Food treat/or other positive reinforcement is the way to go with developing a consistent focus. Be sure
that the reward is given instantly only when the dog is looking in your eyes (for whatever period of time
you demand), NOT when the dog is watching wherever the food/reward may be coming from.
This stops the problem of the dog looking at the location of the reward source. Be really consistent about this - then you
wouldn't have to spit, or do other fancy tricks getting the treat into the dog's mouth. Make:
look in my eyes X however long = instantaneous reward. Start with some word of command: look, watch,
whatever. Stand still, do not combine heeling with focus teaching in the very beginning - otherwise you
may get into coordination problems with the multitasking which result in the dog not looking consistently (looking away to see where it's going). Do not reward if the dog looks at your hand or
the place where reward is hidden. If your dog is focusing and then its eyes dart to your hand because
it is anticipating the reward, do not offer the reward then. Repeat the command, make it focus for a few more seconds first. In training I would make the pup look me in the eye while moving my
hands to and from my
pocket, treat bag, put my hands behind my back, etc. The dog learns quickly that the reward comes from looking in my eyes, not from my hand or my mouth (the spit trick) - and that looking away,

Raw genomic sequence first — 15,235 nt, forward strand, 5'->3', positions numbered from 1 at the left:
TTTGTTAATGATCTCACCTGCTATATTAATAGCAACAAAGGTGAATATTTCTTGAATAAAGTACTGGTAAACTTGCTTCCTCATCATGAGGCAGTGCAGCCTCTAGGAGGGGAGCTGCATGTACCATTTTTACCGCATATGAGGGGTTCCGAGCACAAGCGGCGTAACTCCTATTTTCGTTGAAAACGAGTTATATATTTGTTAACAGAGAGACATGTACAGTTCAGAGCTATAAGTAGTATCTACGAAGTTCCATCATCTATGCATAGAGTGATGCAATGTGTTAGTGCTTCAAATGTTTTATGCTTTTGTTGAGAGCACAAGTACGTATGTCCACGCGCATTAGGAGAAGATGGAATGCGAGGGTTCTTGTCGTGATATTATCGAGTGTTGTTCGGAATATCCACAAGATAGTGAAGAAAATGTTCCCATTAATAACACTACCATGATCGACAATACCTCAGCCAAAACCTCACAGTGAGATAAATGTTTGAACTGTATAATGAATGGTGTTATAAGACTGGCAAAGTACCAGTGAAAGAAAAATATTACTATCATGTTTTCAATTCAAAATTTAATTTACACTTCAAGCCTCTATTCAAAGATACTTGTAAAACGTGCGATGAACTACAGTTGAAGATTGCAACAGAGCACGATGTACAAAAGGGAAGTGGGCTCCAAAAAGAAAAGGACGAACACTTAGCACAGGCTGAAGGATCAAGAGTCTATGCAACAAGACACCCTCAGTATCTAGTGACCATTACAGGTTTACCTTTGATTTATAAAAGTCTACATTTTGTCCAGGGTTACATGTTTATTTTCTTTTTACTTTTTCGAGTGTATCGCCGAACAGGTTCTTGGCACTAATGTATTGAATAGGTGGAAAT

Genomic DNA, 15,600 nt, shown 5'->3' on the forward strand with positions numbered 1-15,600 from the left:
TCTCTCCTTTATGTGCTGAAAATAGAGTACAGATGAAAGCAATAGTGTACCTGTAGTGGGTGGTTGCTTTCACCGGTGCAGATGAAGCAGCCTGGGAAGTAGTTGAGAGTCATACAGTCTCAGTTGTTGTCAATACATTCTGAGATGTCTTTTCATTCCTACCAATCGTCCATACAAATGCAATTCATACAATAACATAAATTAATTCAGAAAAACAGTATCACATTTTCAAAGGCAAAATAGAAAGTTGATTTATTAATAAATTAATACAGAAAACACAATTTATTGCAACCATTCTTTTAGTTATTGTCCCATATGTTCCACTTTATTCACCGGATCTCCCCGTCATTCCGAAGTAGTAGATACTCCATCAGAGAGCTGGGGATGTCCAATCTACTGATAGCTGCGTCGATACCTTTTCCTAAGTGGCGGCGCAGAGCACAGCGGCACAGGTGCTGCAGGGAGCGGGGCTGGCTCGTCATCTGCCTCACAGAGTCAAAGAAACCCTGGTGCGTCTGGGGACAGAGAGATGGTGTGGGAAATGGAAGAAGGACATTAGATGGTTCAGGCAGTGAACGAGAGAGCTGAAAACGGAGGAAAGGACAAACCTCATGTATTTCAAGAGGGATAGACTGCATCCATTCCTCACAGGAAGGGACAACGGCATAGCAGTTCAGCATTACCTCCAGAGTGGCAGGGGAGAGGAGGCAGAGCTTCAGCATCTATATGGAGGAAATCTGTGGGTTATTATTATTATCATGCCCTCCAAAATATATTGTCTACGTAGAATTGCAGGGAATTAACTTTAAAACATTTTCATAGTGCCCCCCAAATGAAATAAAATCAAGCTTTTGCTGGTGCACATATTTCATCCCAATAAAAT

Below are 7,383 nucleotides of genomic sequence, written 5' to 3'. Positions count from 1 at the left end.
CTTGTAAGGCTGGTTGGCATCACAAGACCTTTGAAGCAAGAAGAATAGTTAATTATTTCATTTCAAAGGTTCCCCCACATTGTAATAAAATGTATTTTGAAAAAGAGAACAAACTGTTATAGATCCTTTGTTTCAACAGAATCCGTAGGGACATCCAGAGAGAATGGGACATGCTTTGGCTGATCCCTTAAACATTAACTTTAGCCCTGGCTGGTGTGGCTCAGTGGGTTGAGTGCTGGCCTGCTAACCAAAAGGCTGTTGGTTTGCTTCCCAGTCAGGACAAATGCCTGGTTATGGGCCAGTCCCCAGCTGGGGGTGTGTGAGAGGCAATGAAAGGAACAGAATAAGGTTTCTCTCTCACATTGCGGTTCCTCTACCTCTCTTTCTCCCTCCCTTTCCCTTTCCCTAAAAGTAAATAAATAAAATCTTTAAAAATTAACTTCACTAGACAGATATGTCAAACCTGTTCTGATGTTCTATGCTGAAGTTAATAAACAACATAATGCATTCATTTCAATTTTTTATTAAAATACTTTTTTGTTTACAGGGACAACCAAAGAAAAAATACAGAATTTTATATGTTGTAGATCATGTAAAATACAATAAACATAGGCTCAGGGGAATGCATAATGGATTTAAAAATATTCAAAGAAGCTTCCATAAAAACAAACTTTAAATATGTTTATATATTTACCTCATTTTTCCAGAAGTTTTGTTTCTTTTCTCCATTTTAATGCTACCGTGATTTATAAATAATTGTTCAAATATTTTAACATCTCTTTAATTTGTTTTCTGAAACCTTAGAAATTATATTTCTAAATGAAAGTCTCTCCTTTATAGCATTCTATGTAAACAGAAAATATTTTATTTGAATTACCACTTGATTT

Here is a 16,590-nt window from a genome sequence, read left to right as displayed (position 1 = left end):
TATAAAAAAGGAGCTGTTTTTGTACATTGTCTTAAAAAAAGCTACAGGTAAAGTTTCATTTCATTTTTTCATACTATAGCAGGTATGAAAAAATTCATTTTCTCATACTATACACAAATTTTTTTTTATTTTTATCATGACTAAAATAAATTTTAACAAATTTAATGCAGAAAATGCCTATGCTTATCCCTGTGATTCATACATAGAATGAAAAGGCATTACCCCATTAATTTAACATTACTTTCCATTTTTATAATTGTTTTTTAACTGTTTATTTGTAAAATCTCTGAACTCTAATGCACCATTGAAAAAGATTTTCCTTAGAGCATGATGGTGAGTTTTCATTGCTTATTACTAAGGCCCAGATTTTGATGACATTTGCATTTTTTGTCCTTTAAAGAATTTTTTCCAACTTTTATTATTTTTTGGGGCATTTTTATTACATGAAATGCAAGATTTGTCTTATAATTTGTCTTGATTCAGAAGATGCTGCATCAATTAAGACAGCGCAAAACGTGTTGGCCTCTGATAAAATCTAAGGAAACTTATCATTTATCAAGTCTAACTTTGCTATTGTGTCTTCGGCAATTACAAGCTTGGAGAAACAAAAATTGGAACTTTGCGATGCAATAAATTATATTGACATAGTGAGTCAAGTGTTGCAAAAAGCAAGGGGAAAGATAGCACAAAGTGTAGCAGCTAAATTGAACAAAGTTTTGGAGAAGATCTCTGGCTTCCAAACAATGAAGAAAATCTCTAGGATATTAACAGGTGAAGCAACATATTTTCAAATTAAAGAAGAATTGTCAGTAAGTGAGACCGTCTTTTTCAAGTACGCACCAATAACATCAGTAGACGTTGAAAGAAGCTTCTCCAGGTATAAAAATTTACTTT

my hands, my pockets, the treat bag, etc. actually prolongs the giving of the reward. The
next step is to get the dog to re-focus after receiving its reward. This is why I don't like the spit
reward, if the dog misses the catch, it goes to the ground to look for it, and that's an unnecessary break
in focus. Ideally the dog should remain looking in your eyes while receiving the
reward, not watching the reward in order to catch it in the mouth - so this part of the exercise is
actually for focusing while receiving reward. In the beginning though, it is an exercise to learn re-focus after receiving reward. When you can get the dog to look at you for longer and longer periods
before you give it a
reward, then you can start combining the focus with the heeling. One step at a time. Literally. In the
beginning you may get into a lot of sits, because of anticipation that you are stopping fter
one step. Don't fret about it, that will go away. One step, two steps, three steps.
But every single step the dog must be focused. This is the stage you don't want to rush if you want to develop consistent focus in a dog who doesn't do it naturally (border collies and
shelties excel at this!). It
is not just demanding compliance, there is also an issue of coordination wherein the dog is required to multitask when it looks in your eye and tries to move all 4 legs at the same time in
some direction. Some
dogs multitask better than others, but it is a coordination which has to be learned correctly or you will get crabbing. You
will be amazed how much concentration it requires from YOU, not just the dog! Plus, your relationship with
your teammate is enhanced! Mimi Cary Drake ecollar since 1978
Permission to reprint article on this web site granted by author.
(c) copyright 2004. All rights reserved. Written authorization must be
obtained from author before copying and reproducing elsewhere.
Thanks. Mimi Cary Drake